That would explain why I tend to hover around the periphery of the fandom without ever actually taking the plunge as of yet. Creating isn’t really all that fun to me— I’m more about analyzing. Not that either is inherently any worse or better, of course!__RoyGBiv__
It's great. The creative focus is strong enough that even when something big comes along that should win furries, like Zootopia, it barely makes a ripple in the original content. We can't be converted.sixfoot_ant

Studies of furry fandom show that they tend to have many differences from media fandom and mainstream society. While media fandom is often seen as a female hobby, furries are 80% male.[3] It is also sometimes said that furries are usually gay, but the studies are mixed on this. Vox reports that less than 30% of furries are "exclusively heterosexual."[4] Up to 15% of furries are autistic.[5] Furries are also said to frequently work in IT; a common running joke among artists is that commissions by rich furries pay their mortgages or rent- the joke usually involves said furries in IT, or furries who are doctors or pilots. Overall, furries seem to have some demographic similarities to bronies.

A furry is an anthropomorphic animal, that is an animal having some of the characteristics of a human; like being able to walk on two legs, speak human languages, use tools etc. Many cartoon characters are furries: Mickey Mouse, Bugs Bunny, etc. And they make frequent appearances in childrens' literature such as the works of Beatrix Potter. They are not just a recent phenomenon either; furries also appear in Shakespeare and Aesop's fables, and in darker works like The Island of Dr. Moreau, Animal Farm, and every werewolf novel written. Fans of furry art & literature often refer to themselves as furries too. Online they typically assume furry identities, and have furry characters on role-playing systems like MUDs/MUCKs. For some of these furries, there is a deeper connection that goes beyond appreciation of artwork and stories. This can include concepts such as totemism and spiritual theriantropy. Whatever fuels their fascination with these animal-human hybrids, furries often have social gatherings - sharing stories, ideas, and art and generally having fun.[6]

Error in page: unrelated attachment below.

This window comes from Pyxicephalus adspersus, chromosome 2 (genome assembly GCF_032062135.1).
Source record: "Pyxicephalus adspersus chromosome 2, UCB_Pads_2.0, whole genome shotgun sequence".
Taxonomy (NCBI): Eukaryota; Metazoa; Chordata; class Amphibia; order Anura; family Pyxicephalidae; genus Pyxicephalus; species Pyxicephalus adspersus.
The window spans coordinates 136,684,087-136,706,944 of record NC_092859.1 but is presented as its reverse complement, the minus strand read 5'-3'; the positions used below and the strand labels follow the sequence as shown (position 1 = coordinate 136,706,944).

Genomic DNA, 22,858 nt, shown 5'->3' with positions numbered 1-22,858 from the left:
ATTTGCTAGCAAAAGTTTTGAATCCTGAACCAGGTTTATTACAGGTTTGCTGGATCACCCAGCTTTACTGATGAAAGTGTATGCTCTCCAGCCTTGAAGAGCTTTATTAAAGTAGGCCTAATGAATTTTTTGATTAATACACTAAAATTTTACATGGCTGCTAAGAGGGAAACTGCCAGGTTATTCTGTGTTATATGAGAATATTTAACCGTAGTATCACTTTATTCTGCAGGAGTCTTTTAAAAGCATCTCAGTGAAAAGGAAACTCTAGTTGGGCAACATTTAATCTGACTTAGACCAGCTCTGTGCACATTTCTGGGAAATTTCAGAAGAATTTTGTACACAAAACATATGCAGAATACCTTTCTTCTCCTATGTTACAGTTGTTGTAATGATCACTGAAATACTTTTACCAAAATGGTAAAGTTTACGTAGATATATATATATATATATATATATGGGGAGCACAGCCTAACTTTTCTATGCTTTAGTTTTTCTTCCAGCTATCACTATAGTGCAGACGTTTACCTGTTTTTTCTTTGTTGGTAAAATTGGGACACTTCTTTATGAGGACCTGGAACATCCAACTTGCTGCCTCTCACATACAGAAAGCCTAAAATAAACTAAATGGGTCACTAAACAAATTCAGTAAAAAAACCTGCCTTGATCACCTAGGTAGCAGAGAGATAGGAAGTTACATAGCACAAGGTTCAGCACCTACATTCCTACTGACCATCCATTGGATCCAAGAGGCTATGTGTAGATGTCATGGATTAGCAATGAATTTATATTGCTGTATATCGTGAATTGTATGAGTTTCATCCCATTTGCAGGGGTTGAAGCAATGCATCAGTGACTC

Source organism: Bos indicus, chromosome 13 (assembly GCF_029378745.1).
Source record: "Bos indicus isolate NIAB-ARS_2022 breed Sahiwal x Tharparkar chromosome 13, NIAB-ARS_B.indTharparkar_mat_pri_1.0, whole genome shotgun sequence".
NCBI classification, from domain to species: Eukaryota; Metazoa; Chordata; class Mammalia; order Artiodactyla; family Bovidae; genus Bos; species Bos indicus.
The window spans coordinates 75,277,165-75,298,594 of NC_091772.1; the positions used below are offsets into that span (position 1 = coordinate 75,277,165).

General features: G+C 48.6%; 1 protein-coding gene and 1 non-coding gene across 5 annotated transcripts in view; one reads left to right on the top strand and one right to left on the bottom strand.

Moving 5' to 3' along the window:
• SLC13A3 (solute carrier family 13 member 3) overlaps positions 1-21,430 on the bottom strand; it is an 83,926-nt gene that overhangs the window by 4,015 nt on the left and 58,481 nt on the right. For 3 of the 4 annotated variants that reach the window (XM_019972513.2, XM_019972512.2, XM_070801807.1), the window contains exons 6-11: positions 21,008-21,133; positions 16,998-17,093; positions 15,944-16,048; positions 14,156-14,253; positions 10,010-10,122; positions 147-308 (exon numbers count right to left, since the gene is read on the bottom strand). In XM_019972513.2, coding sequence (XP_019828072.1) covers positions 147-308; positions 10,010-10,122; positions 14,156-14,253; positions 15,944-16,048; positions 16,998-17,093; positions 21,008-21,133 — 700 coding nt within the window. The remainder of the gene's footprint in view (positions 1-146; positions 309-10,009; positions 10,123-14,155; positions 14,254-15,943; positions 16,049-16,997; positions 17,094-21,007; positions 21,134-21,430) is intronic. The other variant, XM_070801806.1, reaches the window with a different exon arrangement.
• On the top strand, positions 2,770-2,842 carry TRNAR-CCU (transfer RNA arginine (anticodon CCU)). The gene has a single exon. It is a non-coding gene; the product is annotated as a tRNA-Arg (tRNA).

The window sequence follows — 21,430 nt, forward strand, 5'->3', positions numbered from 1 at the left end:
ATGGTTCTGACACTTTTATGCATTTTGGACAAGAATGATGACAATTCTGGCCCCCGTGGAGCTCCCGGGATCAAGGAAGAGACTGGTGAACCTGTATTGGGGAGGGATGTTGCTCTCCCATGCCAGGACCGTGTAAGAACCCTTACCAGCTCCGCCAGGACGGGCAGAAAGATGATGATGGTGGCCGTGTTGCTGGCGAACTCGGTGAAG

Fursona